One player hospitalised, others confined to bed – Feargal Logan has revealed the fury that has swept through Tyrone's Covid-stricken camp.
A large number of squad members have been struck down by the virus, forcing the Red Hands to inform Croke Park that they cannot fulfil next Saturday’s All-Ireland SFC semi-final fixture against Kerry, on player safety grounds.
But joint manager Logan is hoping the GAA will empathise with the dire situation facing the Ulster champions, and grant a further postponement of the tie, having already pushed it back by six days.
"We have had one player hospitalised with clinical Covid, and a whole cross-section of symptoms," he revealed.
"We have a number of players confined to bed and to home.
"Ultimately, in order to meet the safe return to play protocols, we just need time.
"Of course we would love an amount of time, but we have to balance it to get to as safe a place as we can.
"We asked for two weeks initially. We don’t say disrespectfully that we only got a week, but we say that we just can’t safely field a team next weekend at Croke Park. Player welfare is paramount."
Stress and uncertainty have been swirling together in a concoction of chaos for the past couple of weeks in Tyrone, whose preparations for the All-Ireland series have been thrown into disarray.
But the last thing they want to do is reach a situation where they are forced to exit the competition without the opportunity to challenge the Munster champions and Sam Maguire Cup favourites.
"This is the most difficult circumstances I have found myself in during all my dealings with football.
"But we are just in a position where it is not safe to proceed.
"We hope that during this week, more will filter back into the group, and then we have to make decisions, like we did before, when we battled through the Ulster final.
"We have to balance everyone’s health and wellbeing with a competitive team, and we simply want to get through that phase.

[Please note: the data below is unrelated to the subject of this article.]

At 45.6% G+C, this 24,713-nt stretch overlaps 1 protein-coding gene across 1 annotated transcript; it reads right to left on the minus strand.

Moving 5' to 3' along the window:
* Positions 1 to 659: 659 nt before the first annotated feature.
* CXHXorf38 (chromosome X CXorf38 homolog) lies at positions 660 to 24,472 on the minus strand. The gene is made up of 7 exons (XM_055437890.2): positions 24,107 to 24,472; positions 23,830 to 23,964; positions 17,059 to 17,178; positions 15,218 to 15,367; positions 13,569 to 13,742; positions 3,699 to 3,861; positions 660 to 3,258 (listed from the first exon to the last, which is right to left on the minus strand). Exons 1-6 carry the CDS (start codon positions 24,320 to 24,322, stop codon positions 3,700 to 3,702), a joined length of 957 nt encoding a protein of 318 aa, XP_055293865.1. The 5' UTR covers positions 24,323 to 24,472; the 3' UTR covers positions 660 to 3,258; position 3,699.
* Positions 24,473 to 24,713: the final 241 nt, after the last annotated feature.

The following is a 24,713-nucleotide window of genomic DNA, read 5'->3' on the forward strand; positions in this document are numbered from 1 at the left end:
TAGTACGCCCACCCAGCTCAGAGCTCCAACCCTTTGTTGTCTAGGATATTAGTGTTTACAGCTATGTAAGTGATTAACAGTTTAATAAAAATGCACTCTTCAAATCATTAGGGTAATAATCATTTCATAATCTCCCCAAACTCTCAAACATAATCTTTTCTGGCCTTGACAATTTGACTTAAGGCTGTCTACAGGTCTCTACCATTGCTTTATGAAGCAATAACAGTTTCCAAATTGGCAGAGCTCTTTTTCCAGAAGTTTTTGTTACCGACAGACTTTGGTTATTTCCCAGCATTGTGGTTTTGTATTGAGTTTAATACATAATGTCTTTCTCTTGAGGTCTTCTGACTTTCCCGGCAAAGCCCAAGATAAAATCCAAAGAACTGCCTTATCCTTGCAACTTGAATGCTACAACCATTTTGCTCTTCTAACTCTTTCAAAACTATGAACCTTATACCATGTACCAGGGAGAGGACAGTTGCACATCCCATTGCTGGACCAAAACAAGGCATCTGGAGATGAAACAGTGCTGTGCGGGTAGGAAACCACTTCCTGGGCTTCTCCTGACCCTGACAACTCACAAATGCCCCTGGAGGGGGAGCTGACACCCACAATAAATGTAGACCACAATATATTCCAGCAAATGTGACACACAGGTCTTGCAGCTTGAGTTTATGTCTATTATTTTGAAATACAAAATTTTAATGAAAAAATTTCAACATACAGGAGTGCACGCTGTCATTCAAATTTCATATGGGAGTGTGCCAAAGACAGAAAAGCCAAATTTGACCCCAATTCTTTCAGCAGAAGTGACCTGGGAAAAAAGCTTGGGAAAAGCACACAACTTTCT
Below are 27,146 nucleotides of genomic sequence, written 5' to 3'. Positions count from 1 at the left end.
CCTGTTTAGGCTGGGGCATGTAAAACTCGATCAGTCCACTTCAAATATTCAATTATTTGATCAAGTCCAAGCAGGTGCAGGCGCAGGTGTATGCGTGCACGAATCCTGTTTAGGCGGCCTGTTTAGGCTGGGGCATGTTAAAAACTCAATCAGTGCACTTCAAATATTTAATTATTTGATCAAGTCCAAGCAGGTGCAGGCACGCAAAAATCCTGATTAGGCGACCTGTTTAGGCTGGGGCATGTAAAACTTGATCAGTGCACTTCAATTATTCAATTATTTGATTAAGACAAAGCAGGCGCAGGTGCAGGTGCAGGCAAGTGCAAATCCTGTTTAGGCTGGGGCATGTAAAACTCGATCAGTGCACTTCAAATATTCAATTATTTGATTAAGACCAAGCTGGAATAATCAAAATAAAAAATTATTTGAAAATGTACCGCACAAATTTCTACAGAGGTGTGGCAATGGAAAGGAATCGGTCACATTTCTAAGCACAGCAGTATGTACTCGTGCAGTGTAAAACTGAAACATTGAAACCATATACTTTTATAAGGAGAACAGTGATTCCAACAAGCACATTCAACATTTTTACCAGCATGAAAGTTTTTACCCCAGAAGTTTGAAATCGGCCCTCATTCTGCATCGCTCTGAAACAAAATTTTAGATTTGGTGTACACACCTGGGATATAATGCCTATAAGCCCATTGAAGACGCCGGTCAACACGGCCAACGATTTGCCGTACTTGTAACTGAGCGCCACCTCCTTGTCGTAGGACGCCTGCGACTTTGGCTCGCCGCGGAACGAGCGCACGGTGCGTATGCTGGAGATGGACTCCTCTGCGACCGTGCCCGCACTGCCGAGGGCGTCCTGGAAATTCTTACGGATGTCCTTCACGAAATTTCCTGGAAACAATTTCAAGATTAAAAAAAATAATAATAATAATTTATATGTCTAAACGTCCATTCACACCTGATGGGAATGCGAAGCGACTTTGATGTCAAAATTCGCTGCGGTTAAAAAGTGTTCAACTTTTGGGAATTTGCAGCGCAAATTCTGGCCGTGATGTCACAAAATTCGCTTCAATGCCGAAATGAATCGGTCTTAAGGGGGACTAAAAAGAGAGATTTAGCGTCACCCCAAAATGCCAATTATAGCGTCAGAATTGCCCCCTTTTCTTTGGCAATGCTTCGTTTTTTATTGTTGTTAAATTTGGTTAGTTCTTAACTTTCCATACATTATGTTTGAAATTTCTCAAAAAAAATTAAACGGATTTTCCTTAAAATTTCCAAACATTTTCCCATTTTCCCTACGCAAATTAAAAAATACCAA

"More time will assist in doing that, and we hope to have all players filtered back into the group this week.
"There’s training and there’s training. We can turn up with whoever is available, which we have done over this past number of weeks and keep things ticking.
"But ultimately, you need the full complement, or as close to it as possible, to be meaningful.
"We would try to graduate players’ returns here and get them back safely to full competitive action."
Croke Park officials are expected to make a decision on Monday on a possible change to the date of the clash of the Kingdom and the Red Hand, and Tyrone’s case has prompted sympathetic soundings from several punditry quarters since the news broke at the weekend that they will be unable to play next Saturday.
The date for the All-Ireland final has already been pushed back to 4 September, but Mayo manager James Horan has indicated he would have no objection to a further postponement.
"I simply would hope for some accommodation in all of the circumstances, given that the Association is heavily community-based, and has been ultra-careful with everything to do with Covid, and has played such a safe and good game to help communities through this whole virus, to fix game, to make sure that there was no risk of anything untoward," said Logan.
"I would just hope that they would grant some forgiveness in the circumstances, and at least grant us another week."
In the meantime, Kerry’s preparations for the All-Ireland semi-final have been disrupted, as they too await news of a possible second postponement.
"I accept and understand that Kerry must be very upset and annoyed at the disruption this is causing to them, and to everybody out there, including Croke Park and to all the supporters who would travel to games and make arrangements to do so," said Logan.
"We don’t lightly find ourselves in a position where we don’t fulfil a fixture.
"Everyone in our group collectively have fulfilled thousands of GAA fixtures, whatever the circumstances in their lives.
"It’s a very difficult, but very serious situation when the Tyrone county board and our group and management find ourselves where we simply have to say that we can’t fulfil a fixture. It’s not something that comes about lightly."